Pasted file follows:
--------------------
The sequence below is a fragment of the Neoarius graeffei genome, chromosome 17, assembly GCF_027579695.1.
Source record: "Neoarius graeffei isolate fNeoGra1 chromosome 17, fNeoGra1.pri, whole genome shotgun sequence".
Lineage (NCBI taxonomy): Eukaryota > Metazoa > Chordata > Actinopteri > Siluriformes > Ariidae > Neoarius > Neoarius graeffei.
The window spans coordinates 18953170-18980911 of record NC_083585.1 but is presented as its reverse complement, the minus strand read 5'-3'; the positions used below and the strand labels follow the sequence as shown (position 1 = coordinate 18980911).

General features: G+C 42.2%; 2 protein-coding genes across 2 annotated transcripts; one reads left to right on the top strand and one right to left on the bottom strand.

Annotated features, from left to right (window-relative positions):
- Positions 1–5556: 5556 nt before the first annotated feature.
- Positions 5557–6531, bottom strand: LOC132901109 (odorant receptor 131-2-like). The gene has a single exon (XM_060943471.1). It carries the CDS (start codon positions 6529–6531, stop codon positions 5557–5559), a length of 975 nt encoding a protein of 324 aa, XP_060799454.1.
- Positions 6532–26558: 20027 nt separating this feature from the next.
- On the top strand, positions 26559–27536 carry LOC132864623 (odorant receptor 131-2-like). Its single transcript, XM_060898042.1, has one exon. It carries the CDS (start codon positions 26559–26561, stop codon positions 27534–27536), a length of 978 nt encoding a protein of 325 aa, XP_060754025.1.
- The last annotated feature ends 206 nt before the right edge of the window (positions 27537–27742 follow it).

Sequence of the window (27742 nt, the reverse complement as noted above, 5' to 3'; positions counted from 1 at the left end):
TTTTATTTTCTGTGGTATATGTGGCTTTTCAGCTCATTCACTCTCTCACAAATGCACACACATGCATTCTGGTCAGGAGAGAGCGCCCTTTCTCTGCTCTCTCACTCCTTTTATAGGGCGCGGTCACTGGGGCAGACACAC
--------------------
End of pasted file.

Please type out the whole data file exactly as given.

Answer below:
The sequence below is a fragment of the Neoarius graeffei genome, chromosome 17, assembly GCF_027579695.1.
Source record: "Neoarius graeffei isolate fNeoGra1 chromosome 17, fNeoGra1.pri, whole genome shotgun sequence".
Lineage (NCBI taxonomy): Eukaryota > Metazoa > Chordata > Actinopteri > Siluriformes > Ariidae > Neoarius > Neoarius graeffei.
The window spans coordinates 18953170-18980911 of record NC_083585.1 but is presented as its reverse complement, the minus strand read 5'-3'; the positions used below and the strand labels follow the sequence as shown (position 1 = coordinate 18980911).

General features: G+C 42.2%; 2 protein-coding genes across 2 annotated transcripts; one reads left to right on the top strand and one right to left on the bottom strand.

Annotated features, from left to right (window-relative positions):
- Positions 1–5556: 5556 nt before the first annotated feature.
- Positions 5557–6531, bottom strand: LOC132901109 (odorant receptor 131-2-like). The gene has a single exon (XM_060943471.1). It carries the CDS (start codon positions 6529–6531, stop codon positions 5557–5559), a length of 975 nt encoding a protein of 324 aa, XP_060799454.1.
- Positions 6532–26558: 20027 nt separating this feature from the next.
- On the top strand, positions 26559–27536 carry LOC132864623 (odorant receptor 131-2-like). Its single transcript, XM_060898042.1, has one exon. It carries the CDS (start codon positions 26559–26561, stop codon positions 27534–27536), a length of 978 nt encoding a protein of 325 aa, XP_060754025.1.
- The last annotated feature ends 206 nt before the right edge of the window (positions 27537–27742 follow it).

Sequence of the window (27742 nt, the reverse complement as noted above, 5' to 3'; positions counted from 1 at the left end):
TTTTATTTTCTGTGGTATATGTGGCTTTTCAGCTCATTCACTCTCTCACAAATGCACACACATGCATTCTGGTCAGGAGAGAGCGCCCTTTCTCTGCTCTCTCACTCCTTTTATAGGGCGCGGTCACTGGGGCAGACACAC